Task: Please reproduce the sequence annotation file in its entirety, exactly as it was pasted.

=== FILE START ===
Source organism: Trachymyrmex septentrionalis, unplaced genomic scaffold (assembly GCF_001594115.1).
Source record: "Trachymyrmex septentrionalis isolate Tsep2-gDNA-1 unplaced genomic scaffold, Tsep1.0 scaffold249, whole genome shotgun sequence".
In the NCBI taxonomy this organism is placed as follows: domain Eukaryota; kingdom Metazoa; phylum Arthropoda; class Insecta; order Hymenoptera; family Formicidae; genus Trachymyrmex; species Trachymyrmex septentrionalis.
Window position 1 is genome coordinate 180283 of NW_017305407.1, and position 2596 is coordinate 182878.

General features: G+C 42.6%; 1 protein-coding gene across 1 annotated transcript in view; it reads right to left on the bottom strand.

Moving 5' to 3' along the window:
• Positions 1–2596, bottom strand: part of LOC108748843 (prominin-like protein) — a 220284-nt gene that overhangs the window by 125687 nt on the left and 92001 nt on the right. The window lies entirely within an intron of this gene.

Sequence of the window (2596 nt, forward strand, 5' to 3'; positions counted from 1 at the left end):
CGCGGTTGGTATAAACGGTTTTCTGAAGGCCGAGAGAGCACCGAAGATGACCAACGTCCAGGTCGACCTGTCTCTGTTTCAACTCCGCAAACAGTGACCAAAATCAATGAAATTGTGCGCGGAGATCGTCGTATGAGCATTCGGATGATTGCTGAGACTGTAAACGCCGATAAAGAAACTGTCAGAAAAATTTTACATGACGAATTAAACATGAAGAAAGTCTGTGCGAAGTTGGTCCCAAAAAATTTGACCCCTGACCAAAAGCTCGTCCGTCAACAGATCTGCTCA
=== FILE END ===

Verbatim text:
Source organism: Trachymyrmex septentrionalis, unplaced genomic scaffold (assembly GCF_001594115.1).
Source record: "Trachymyrmex septentrionalis isolate Tsep2-gDNA-1 unplaced genomic scaffold, Tsep1.0 scaffold249, whole genome shotgun sequence".
In the NCBI taxonomy this organism is placed as follows: domain Eukaryota; kingdom Metazoa; phylum Arthropoda; class Insecta; order Hymenoptera; family Formicidae; genus Trachymyrmex; species Trachymyrmex septentrionalis.
Window position 1 is genome coordinate 180283 of NW_017305407.1, and position 2596 is coordinate 182878.

General features: G+C 42.6%; 1 protein-coding gene across 1 annotated transcript in view; it reads right to left on the bottom strand.

Moving 5' to 3' along the window:
• Positions 1–2596, bottom strand: part of LOC108748843 (prominin-like protein) — a 220284-nt gene that overhangs the window by 125687 nt on the left and 92001 nt on the right. The window lies entirely within an intron of this gene.

Sequence of the window (2596 nt, forward strand, 5' to 3'; positions counted from 1 at the left end):
CGCGGTTGGTATAAACGGTTTTCTGAAGGCCGAGAGAGCACCGAAGATGACCAACGTCCAGGTCGACCTGTCTCTGTTTCAACTCCGCAAACAGTGACCAAAATCAATGAAATTGTGCGCGGAGATCGTCGTATGAGCATTCGGATGATTGCTGAGACTGTAAACGCCGATAAAGAAACTGTCAGAAAAATTTTACATGACGAATTAAACATGAAGAAAGTCTGTGCGAAGTTGGTCCCAAAAAATTTGACCCCTGACCAAAAGCTCGTCCGTCAACAGATCTGCTCA